Repeatedly, concern over Spain’s independent judiciary invoking ‘universal jurisdiction’ appears in leaked cables. Reports at the time showed magistrates considered actions at Guantanamo Bay torture, and seemed keen to pursue ex-US government officials on grounds of “criminal responsibility”.

Cable 06MADRID1914 highlights the cases of Hamed Abderrahaman Ahmed and Moroccan Lahcen Ikassrien; respectively transferred from Guantanamo Bay, to Spanish custody, in February 2004 and July 2005.

Describing conditions at the Cuban detention centre as “impossible to explain, much less justify”, Hamed — better known as the “Spanish Taliban” — saw a July 2006 ruling by the country’s Supreme Court annul his six-year prison sentence, granting him an immediate release. The ruling cast doubt on the reliability of evidence against Lahcen, who was released on bail.

Hamed and his family, at the time, announced their intent to sue the US government over his suffering in Guantanamo Bay.

File photo of Baltazar Garzón, former Spanish High Court judge.

Later cables illustrate how concerned the Bush administration were over possible prosecution by Baltasar Garzón. Citing an op-ed he penned for a Spanish paper in March 2007, and this subsequently being picked up by Socialist Party secretary José Blanco Lopéz. Pronouncements by the two, and others, on “criminal responsibility” were met with a diplomatically stern response; cable 07MADRID546 states that the government of Spain was “cautioned that continued statements on this issue by senior Spanish figures would be viewed negatively.”

Garzón, best-known for indicting former dictator Augusto Pinochet, seemed to still trouble US diplomats when planning high-level defence talks in March 2007. Mention is made to a possible investigation, and indictment of, Donald Rumsfeld. Spain had informed the US embassy in Madrid the judge in the case was working to dismiss it.

As recently as March last year, Garzón sought to prosecute officials from the Bush administration.

Cquote1.svg […]continued statements on this issue by senior Spanish figures would be viewed negatively. Cquote2.svg

—US embassy ‘caution’ to Spanish government.

Named as potential defendants in a Reuters report, John Ashcroft, John Yoo, William Haynes II, Jay Bybee, and, aide to Vice-President Dick Cheney, David Addington were all being investigated by Garzón.

Come April this year, Garzón himself faced prosecution. A probe into Franco-era war crimes saw him suspended, possibly to be tried for acting contrary to an amnesty extended to Franco supporters. It is alleged he “acted without jurisdiction”.

At present, the former Spanish Supreme Court judge is working at the International Criminal Court. Reports based on El Pais’ investigation around the leaked cables suggest the country’s judiciary has been politicised to suit American interests.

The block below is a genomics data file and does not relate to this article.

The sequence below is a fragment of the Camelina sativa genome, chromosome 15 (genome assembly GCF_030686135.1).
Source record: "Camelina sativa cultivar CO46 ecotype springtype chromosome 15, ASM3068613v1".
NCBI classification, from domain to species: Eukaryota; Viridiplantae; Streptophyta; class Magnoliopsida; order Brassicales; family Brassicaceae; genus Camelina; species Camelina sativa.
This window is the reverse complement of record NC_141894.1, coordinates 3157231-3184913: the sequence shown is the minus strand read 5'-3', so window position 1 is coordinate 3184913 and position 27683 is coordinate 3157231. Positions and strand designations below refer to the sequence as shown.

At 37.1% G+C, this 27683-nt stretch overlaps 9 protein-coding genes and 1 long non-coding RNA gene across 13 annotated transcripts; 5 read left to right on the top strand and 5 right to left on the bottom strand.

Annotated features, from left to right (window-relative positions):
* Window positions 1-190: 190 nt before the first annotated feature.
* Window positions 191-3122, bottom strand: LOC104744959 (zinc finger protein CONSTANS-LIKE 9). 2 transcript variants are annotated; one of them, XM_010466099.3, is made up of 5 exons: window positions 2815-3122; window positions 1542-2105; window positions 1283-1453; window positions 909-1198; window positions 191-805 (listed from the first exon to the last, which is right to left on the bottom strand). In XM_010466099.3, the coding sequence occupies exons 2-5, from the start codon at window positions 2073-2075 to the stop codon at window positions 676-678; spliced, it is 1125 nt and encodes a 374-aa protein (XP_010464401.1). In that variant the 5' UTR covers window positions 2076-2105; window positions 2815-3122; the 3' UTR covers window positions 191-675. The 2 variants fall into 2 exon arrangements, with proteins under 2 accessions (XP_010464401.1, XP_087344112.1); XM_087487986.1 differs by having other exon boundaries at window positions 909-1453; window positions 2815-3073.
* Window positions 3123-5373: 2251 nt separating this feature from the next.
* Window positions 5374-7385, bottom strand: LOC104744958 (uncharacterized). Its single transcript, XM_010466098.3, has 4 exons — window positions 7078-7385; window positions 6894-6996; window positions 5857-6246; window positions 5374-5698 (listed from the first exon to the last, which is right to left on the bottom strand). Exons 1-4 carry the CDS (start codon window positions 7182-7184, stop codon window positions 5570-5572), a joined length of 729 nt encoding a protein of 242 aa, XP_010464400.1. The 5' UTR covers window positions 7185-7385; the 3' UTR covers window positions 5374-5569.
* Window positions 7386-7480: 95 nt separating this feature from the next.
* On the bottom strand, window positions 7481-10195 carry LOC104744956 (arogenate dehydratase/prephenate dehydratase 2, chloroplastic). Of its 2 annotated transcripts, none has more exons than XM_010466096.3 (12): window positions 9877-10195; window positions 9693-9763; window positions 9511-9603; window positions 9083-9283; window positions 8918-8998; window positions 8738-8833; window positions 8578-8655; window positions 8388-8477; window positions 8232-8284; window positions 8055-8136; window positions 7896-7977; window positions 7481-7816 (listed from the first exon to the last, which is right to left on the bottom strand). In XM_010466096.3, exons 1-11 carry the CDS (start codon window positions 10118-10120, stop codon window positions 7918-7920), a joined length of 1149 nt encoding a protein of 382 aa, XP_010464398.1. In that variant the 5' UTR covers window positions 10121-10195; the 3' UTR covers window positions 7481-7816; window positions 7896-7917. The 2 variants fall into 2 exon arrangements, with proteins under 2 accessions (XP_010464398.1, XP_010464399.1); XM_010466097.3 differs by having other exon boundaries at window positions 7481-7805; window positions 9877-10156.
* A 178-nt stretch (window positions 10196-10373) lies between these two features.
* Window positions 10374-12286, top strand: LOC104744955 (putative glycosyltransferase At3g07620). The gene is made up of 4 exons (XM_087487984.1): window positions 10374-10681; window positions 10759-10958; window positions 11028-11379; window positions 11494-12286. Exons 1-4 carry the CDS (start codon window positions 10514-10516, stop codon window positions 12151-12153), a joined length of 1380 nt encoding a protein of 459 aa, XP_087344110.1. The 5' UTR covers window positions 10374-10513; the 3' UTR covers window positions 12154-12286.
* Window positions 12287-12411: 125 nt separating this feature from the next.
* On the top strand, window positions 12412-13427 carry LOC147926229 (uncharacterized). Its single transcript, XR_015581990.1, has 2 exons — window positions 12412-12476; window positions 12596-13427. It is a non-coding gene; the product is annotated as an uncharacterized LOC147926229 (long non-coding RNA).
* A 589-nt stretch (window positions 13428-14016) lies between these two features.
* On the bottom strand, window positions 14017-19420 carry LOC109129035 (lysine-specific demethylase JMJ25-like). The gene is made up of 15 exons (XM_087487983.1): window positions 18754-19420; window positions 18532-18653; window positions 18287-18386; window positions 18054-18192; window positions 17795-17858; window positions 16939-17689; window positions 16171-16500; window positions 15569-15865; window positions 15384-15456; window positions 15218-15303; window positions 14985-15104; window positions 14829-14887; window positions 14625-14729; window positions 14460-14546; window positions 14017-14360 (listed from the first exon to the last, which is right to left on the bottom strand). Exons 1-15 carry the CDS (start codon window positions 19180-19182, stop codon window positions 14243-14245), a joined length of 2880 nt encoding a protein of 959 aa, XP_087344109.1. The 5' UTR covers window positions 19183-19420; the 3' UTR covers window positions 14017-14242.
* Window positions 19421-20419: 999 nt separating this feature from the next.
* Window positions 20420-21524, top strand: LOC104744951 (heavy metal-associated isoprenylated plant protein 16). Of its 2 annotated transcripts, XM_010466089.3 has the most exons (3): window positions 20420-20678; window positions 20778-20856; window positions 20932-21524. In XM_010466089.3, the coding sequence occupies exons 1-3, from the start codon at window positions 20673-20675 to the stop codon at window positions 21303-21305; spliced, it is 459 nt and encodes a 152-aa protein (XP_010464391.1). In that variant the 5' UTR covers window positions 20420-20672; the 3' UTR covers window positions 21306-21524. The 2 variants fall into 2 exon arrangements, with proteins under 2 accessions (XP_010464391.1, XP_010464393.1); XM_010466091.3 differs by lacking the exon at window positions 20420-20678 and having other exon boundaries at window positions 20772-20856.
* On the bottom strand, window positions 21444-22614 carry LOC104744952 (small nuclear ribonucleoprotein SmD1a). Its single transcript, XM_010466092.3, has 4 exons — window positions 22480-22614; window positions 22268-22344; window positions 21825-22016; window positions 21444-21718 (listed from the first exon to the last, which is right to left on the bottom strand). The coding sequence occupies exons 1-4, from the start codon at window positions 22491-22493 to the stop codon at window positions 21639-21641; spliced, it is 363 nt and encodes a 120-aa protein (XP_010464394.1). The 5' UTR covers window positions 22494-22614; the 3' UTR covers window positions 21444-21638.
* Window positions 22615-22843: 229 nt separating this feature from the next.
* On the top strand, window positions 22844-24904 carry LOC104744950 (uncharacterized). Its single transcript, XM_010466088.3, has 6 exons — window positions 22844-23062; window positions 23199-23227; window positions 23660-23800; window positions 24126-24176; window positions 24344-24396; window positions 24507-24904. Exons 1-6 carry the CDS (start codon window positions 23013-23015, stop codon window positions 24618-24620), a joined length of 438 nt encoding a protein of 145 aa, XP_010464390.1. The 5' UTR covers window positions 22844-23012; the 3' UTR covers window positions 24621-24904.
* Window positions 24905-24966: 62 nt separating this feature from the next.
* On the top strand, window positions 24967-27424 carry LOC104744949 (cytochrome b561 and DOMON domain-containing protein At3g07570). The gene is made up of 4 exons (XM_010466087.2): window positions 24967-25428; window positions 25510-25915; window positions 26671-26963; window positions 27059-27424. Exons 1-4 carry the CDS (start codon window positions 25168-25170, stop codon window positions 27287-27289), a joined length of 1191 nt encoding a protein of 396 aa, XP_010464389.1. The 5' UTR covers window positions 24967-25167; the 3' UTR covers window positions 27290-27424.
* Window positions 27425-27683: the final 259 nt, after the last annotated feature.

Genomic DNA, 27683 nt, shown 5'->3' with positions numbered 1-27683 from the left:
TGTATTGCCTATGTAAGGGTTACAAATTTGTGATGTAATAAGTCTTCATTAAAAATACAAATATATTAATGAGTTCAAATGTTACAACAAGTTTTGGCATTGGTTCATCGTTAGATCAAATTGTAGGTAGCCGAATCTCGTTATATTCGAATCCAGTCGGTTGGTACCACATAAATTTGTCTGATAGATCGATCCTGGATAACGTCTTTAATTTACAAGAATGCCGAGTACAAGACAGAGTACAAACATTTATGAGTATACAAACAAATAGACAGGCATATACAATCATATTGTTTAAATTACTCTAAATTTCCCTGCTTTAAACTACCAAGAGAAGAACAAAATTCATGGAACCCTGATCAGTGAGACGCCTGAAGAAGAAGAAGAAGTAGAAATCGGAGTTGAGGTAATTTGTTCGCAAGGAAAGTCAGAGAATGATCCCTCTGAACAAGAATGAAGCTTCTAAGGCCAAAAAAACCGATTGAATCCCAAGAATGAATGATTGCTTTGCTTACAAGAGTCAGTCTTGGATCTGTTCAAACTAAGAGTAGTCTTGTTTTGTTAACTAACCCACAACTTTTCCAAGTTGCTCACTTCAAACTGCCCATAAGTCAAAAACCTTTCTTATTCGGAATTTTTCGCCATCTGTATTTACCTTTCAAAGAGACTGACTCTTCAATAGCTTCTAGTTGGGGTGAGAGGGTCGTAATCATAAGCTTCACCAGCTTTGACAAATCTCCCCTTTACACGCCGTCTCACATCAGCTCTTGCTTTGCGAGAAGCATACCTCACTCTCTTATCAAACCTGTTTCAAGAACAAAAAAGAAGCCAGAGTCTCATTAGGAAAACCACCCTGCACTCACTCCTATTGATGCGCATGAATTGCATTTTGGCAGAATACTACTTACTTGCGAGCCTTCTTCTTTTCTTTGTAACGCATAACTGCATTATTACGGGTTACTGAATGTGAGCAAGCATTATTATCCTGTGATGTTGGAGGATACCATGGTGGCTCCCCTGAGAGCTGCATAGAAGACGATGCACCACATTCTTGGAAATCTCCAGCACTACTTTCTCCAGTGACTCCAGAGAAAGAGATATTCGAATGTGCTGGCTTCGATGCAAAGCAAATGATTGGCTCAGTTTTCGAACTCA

With a price of US$85,000 cited for each former Guantanamo Bay detainee that Spain was to take, recent reports assert other countries have been offered financial incentives to help empty the camp.

Belgium, alongside Spain, was supposedly offered more influence within the European Union in exchange for cooperating with US plans.

Kuwait’s interior minister is said to have refused to take any of their citizens from the camp. Describing inmates as “rotten”, DPA alleges he told the US to “get rid of” detainees in an Afghan war zone.

Yemen, in exchange for agreeing to take Guantanamo detainees, is said to have asked for US$11 million for the construction of a centre to rehabilitate Muslim extremists.

So far, only a tiny fraction of the documents in Wikileaks possession have been made public.



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May 26, 2010

Iraqi Airways drops flights to United Kingdom and Sweden

Iraqi Airways drops flights to United Kingdom and Sweden

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Wednesday, May 26, 2010

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Iraqi Airways have announced that they are to drop all flights to the United Kingdom and Sweden. The announcement comes after a row with Kuwait over war reparations.

Iraq and Kuwait are in dispute over billions of dollars of reparations; this includes around $1.2bn in aircraft and parts seized beginning in 1990 by Saddam Hussein. The airline’s director general was stranded in the United Kingdom on the basis of a High Court court order obtained by Kuwait Airways last month, but his passport was returned and he was allowed to leave after he informed the court of all the airline’s assets in the UK.

Amer Abdul-Jabbar, the Iraqi Transport Minister released a statement saying that “We will announce whether or not we will dissolve the company.” The cancellations were announced by the director general of Iraqi Airways, Kifah Jabar Hassan.

Hassan spoke about the plans to dissolve the company, saying that “[w]e can establish another airline company and put an end to this case. With this, the Kuwaitis will get nothing”.